BUDAPEST: Europe has “shot itself in the lungs” with sanctions aimed at Russia over its war in Ukraine, Hungarian Prime Minister Viktor Orban said on Friday.
Orban, a nationalist who has ruled Hungary since 2010 and frequently clashes with Brussels, has been a fierce critic of European Union sanctions on Russian oil.
In an address on national radio, Orban urged EU leaders to change the sanctions policy.
“At first I thought we just shot ourselves in the foot but the European economy shot itself in the lungs and is gasping for air,” Orban said.
“There are countries committed to the sanctions policy but Brussels must admit that it was a mistake, that it has not fulfilled its purpose and has even had the opposite effect,” he added.
“Brussels thought that the sanctions policy would hurt the Russians but it hurts us more.”
In June, the 27-nation EU formally adopted a ban on most Russian oil imports after weeks of resistance from Hungary, eventually ceding to Orban’s demand to exempt Russian oil delivered by pipeline.
The sanctions cover the two-thirds of Russian oil currently being brought in by ship.
Amid tensions with Europe, Russia’s Gazprom has reduced gas deliveries to several European countries.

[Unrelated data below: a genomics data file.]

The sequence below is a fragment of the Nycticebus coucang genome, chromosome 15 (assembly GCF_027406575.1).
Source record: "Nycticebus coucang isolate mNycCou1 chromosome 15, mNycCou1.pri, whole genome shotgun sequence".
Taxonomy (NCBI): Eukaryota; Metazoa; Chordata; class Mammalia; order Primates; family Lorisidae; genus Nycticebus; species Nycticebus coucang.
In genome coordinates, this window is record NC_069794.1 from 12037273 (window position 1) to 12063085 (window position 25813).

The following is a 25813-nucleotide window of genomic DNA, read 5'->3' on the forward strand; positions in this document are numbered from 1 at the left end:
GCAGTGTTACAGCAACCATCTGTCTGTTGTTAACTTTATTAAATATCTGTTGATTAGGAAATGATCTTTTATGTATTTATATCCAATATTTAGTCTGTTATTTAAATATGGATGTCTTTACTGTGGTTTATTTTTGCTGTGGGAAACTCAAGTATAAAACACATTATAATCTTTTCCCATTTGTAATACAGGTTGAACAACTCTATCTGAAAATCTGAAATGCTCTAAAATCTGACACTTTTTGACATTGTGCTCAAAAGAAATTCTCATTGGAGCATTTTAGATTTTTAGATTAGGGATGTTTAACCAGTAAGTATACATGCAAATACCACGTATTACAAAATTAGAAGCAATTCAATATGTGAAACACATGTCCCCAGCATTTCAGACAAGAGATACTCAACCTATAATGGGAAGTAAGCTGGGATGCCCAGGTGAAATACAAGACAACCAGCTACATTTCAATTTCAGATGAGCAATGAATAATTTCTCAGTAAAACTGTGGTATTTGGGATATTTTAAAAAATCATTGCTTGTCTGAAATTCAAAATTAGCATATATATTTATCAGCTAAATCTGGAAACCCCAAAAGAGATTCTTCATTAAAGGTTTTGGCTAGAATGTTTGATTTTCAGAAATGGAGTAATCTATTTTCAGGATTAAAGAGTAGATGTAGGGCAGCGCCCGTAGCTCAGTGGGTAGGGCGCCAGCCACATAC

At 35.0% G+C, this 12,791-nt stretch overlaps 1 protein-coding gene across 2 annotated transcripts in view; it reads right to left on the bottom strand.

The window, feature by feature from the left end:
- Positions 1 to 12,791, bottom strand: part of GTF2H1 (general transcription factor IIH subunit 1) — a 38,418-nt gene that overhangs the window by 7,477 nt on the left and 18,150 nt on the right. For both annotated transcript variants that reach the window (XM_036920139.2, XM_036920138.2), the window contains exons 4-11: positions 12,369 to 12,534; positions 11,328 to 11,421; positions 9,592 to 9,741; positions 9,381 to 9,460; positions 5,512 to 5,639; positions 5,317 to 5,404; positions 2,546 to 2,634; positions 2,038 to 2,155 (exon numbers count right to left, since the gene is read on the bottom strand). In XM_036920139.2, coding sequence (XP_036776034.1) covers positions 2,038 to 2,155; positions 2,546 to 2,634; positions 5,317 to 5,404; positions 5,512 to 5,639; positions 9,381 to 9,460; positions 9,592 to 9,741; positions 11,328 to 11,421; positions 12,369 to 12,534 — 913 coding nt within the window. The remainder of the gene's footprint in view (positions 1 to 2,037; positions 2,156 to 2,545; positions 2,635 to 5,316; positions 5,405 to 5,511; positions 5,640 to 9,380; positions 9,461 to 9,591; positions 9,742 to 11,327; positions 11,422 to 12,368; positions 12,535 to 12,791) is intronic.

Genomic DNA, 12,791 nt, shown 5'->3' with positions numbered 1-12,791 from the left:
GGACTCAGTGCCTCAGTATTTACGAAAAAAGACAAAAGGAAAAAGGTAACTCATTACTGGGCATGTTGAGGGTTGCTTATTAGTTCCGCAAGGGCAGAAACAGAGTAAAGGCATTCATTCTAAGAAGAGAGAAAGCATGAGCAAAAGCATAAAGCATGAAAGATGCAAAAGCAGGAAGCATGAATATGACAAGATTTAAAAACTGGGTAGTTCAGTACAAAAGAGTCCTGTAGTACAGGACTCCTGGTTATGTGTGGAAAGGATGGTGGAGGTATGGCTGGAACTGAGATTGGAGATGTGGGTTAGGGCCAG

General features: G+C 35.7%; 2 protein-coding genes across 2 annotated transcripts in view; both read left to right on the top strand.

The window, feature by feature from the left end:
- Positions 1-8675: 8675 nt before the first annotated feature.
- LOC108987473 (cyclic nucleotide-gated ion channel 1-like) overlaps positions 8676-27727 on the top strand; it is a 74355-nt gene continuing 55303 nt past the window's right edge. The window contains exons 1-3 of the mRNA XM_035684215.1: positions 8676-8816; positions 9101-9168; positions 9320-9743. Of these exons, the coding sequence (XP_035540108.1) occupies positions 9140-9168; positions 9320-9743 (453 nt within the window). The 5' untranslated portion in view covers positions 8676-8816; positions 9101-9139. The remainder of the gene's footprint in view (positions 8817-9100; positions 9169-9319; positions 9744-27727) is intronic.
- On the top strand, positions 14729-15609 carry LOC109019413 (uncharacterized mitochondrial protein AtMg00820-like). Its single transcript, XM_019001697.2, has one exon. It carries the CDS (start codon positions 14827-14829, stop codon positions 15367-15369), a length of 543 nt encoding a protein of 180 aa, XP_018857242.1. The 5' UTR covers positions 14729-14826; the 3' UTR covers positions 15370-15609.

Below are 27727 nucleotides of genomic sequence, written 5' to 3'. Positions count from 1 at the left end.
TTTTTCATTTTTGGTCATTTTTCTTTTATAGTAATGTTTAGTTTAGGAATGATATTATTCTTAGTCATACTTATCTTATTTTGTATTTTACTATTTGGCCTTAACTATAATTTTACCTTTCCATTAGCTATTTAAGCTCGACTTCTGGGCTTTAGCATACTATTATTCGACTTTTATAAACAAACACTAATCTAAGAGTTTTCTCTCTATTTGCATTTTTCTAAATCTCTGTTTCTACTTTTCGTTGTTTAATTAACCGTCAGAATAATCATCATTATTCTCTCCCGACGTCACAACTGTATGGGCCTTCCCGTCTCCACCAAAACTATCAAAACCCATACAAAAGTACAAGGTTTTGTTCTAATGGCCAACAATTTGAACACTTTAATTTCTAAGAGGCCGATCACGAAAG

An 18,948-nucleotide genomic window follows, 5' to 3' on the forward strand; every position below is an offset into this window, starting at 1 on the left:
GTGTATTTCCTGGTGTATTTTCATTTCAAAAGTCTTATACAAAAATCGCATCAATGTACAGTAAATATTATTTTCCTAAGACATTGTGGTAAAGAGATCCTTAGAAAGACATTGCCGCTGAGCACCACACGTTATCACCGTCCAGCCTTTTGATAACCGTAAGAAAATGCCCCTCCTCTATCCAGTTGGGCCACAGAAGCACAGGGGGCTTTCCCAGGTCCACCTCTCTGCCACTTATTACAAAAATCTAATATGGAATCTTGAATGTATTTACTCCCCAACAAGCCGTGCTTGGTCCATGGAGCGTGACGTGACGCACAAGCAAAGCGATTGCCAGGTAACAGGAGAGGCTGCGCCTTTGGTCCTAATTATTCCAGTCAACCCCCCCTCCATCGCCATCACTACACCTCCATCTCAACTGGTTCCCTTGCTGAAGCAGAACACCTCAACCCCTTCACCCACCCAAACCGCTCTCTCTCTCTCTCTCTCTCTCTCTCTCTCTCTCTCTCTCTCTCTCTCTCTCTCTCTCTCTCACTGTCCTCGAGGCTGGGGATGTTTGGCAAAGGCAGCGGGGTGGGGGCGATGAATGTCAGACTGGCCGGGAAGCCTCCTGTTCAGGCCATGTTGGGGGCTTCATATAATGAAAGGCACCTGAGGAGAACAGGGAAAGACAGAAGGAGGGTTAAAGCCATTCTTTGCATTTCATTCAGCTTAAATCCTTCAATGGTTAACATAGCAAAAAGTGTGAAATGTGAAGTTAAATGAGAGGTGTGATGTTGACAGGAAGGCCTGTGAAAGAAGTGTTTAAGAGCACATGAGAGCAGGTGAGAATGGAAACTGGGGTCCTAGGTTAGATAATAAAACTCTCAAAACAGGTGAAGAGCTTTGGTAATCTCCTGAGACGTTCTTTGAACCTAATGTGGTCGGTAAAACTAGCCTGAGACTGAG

Hungary, which largely depends on Russian oil and gas, declared a “state of danger” over the energy crisis on Wednesday.
Besides other measures to tackle the problem, people who consume more than average amounts of energy will have to pay for it at the market price rather than the heavily subsidised state rates.
“We are forced to charge a higher price because without it, the system is no longer sustainable,” Orban said in his radio address.
Inflation in the central European country has hit double figures in recent months for the first time in 20 years, despite a range of price caps.
In his radio address, Orban also defended a tax change that has seen thousands of people demonstrate in Budapest since it was adopted on Tuesday.
They say it hurts hundreds of thousands of small-sized business owners but Orban said the decision was “good and necessary”.
In a separate row with Brussels, the European Commission took Hungary to the European Court of Justice on Friday over a law banning LGBTQ content addressed to minors and the closure of independent radio station Klubradio.